The Wire Primers: A Guide to Modern Music (Verso)
For the past 14 years, the London-based music mag The Wire has run a bi-monthly series of “Primers” that serve as quick-study guides to the artists and genres that are generally considered essential in the non-mainstream universe that is the magazine’s home turf. The features include biographical information, historical context, and, most important, lists of “core” recordings for neophytes in the respective areas to start with. (Disclosure: I’m a regular contributor to The Wire, though I’ve never done a Primer. I’m prepared to cover the subject of early-’80s Belgian jazz-rock as soon as I get the call.) As the magazine has already published, by editor-at-large Rob Young’s reckoning, more than 60 Primers, repackaging the best of them as a book seems like a logical thing to do at this point. The most important ones also deserve much more than the one-month shelf-life that comes with being a magazine feature, and, collected in book form, fill a yawning gap in the published literature on modern music. There may be no shortage of discographical reference books out there already, but those (unlike the Primers) tend to aim for breadth rather than depth.
The 22 Primers included in this collection seem like the obvious first choices given the subjects’ enduring importance and acknowledged influence on later generations of musicians. Among the artists covered are Captain Beefheart, the Fall, Sonic Youth, Ornette Coleman, Sun Ra, and Karlheinz Stockhausen; the musical genres and movements with entries of their own include No Wave, Fire Music, Noise, Turntablism, and Musique Concrète. (According to Young, The Wire’s editors avoided certain seemingly natural choices, like John Coltrane, where those artists’ work had already been exhaustively documented elsewhere.) Illustrations, as in the magazine, are by the great Savage Pencil (a k a Edwin Pouncey), who also contributed the Frank Zappa and the Mothers piece included in the book. While most of the Primers in the collection originally appeared in the pages of The Wire, quite a few of those have been revised or updated since their original publication; a handful of others are published here for the first time.
The accuracy of the pieces in The Primers (in the areas where I’m enough of an expert to judge) is unimpeachable; the writing is refreshingly readable and happily unpedantic, especially given the often “difficult” subject matter. The main editorializing lies in the historical periods selected or recordings recommended. In the case of the Zappa entry, for example, some fans might take issue with the fact that Pouncey pretty much limits himself to FZ’s pre-1970 Mothers of Invention work. (I would have set the cutoff to 1972 to include Zappa’s big-band albums, but that’s just me.) On the other hand, no one could argue for the inclusion of the entire Sun Ra oeuvre, which would be silly even it weren’t physically impossible; the representative selection covered in the entry by John Szwed (who is, incidentally, the author of the standard biography on Ra) seems eminently reasonable. Then there’s David Keenan’s Primer on Fire Music, which includes not only the nominal founders of the movement—60s free-jazzers Albert Ayler, Cecil Taylor, Archie Shepp, and Frank Wright—but much later enlistees like Charles Gayle, William Parker, and David S. Ware. While potentially troubling for purists, this decision has the advantage of making explicit the living connection between Ayler et al. and New York’s present-day avant-jazz scene.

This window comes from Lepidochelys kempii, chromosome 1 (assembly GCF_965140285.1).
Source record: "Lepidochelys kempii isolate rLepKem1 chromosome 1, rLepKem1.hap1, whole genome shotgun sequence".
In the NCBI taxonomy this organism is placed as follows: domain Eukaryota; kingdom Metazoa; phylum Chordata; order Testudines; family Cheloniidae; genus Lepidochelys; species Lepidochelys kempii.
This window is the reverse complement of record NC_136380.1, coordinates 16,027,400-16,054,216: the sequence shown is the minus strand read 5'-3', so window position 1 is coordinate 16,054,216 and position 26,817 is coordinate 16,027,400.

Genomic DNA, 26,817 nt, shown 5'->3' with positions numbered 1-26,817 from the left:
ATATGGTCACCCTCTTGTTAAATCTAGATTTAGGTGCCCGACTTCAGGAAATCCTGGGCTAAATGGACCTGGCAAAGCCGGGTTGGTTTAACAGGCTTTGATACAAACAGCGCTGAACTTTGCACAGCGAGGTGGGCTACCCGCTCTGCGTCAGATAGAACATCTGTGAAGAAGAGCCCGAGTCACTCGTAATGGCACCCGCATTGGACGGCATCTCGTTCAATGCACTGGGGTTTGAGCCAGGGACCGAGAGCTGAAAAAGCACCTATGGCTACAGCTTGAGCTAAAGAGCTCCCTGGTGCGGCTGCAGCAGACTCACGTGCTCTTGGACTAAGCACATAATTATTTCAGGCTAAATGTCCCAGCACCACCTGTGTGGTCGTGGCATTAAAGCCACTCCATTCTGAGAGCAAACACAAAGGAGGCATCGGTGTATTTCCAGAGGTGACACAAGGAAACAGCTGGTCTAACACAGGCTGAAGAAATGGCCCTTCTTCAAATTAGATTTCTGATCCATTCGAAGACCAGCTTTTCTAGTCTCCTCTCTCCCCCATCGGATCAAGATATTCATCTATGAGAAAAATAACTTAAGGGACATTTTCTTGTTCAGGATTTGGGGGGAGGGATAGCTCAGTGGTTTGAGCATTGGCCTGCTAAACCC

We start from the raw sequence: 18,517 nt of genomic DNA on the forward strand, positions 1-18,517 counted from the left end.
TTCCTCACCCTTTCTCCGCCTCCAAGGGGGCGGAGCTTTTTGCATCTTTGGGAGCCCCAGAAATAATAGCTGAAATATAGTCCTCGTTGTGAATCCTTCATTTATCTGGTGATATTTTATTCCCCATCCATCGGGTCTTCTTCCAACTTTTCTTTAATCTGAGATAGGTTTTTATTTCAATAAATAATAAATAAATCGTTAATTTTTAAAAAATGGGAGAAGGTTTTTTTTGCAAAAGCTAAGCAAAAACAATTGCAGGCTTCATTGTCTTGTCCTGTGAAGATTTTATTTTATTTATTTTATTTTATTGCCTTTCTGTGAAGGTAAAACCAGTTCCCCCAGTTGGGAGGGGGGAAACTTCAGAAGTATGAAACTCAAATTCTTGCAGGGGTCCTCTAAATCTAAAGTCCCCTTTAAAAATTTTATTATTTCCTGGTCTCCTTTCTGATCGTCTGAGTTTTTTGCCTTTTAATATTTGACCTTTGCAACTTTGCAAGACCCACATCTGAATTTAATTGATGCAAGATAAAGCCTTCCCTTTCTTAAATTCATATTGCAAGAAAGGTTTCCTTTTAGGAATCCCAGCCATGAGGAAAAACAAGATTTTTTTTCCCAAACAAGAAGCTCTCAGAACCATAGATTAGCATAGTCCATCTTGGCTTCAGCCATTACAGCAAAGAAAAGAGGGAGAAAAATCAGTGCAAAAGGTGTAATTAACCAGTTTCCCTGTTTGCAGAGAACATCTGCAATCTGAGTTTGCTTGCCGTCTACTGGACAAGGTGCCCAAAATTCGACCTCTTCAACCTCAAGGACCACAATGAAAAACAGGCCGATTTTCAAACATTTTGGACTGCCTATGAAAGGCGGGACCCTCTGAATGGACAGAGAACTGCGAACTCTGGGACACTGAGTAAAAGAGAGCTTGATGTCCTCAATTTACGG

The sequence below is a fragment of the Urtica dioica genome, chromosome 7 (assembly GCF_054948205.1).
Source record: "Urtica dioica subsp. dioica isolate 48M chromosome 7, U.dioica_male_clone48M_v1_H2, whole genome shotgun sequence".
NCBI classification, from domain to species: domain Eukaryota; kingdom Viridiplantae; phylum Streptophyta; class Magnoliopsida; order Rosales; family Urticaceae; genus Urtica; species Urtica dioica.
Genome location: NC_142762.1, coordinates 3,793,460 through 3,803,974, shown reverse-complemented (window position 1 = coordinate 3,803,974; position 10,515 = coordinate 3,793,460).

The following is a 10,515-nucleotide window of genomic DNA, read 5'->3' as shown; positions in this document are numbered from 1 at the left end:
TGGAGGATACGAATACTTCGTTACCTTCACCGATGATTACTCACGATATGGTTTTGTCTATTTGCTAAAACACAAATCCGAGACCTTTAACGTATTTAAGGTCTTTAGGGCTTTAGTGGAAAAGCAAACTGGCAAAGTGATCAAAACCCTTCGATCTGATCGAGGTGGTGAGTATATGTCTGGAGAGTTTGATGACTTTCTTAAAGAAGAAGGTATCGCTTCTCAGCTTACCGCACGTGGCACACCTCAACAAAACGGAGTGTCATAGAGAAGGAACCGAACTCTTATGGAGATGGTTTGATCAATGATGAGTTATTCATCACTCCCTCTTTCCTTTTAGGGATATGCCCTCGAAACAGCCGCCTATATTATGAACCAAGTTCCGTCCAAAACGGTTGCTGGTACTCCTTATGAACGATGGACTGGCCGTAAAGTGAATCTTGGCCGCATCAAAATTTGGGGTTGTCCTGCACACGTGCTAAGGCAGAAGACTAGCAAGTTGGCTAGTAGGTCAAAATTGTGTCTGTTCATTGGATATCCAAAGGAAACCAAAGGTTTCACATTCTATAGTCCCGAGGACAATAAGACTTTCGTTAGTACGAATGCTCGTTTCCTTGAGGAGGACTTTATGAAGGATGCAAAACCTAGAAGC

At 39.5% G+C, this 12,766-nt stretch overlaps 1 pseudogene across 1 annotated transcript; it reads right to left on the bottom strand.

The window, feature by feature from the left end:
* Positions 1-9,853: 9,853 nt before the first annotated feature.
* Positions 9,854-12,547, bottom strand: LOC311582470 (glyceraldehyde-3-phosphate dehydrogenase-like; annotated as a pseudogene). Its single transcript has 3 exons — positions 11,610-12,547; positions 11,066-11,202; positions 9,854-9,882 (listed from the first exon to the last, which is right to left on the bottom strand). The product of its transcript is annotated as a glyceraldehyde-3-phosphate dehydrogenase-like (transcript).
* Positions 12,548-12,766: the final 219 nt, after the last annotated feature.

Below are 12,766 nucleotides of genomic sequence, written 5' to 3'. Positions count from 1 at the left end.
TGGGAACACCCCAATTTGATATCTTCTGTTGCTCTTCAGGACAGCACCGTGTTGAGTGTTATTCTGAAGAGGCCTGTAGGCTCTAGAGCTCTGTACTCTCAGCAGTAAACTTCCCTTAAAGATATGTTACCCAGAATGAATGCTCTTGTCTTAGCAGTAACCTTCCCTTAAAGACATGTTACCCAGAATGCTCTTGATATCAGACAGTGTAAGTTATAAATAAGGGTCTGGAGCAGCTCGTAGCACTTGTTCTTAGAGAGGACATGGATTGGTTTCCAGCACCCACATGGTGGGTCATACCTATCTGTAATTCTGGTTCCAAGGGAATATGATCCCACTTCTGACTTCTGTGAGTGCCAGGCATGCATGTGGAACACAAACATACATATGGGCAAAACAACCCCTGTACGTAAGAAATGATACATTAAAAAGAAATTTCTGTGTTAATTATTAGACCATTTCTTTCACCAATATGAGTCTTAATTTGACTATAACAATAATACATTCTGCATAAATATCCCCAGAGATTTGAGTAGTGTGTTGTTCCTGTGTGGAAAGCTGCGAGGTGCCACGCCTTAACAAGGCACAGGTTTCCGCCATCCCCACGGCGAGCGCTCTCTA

The Primers’ entries are surprisingly detailed and comprehensive given their relatively short length, and the fact that entire books could easily be written (or in fact have been) on any of the subjects. Alan Licht’s Primer on No Wave, filling a mere six-and-a-half of the collection’s squat pages, packs in a tremendous amount of history and, in its discography, includes a number of important recordings that even aficionados might not be aware of. It also goes into some detail on the No Wavers’ close relationship with the Downtown underground film scene of the time, and their influence on the Riot Grrrl movement of a decade or so later. Art Lange’s entry on Musique Concrète and Early Electronic Music, only slightly longer than Licht’s, covers Pierre Schaeffer, Luc Ferrari, Pierre Henry, Rune Lindblad, Morton Subotnick, and several others, and also gives pointers to some of the genre’s essential compilations.
With the ever-proliferating number of contemporary music styles and scenes in the world, it’s simply impossible to have a handle on all of it. (In my case, I confess that my knowledge of dubstep was spotty before reading Derek Walmsley’s Primer on the subject.) There’s no shame in falling back on a cheat sheet or two to fill in the bits of history you’ve missed, especially when the information is as solid and well-presented as it is here. This compact but indispensible reference deserves a place on the bookshelf of every lover of modern music. Volume Two, please?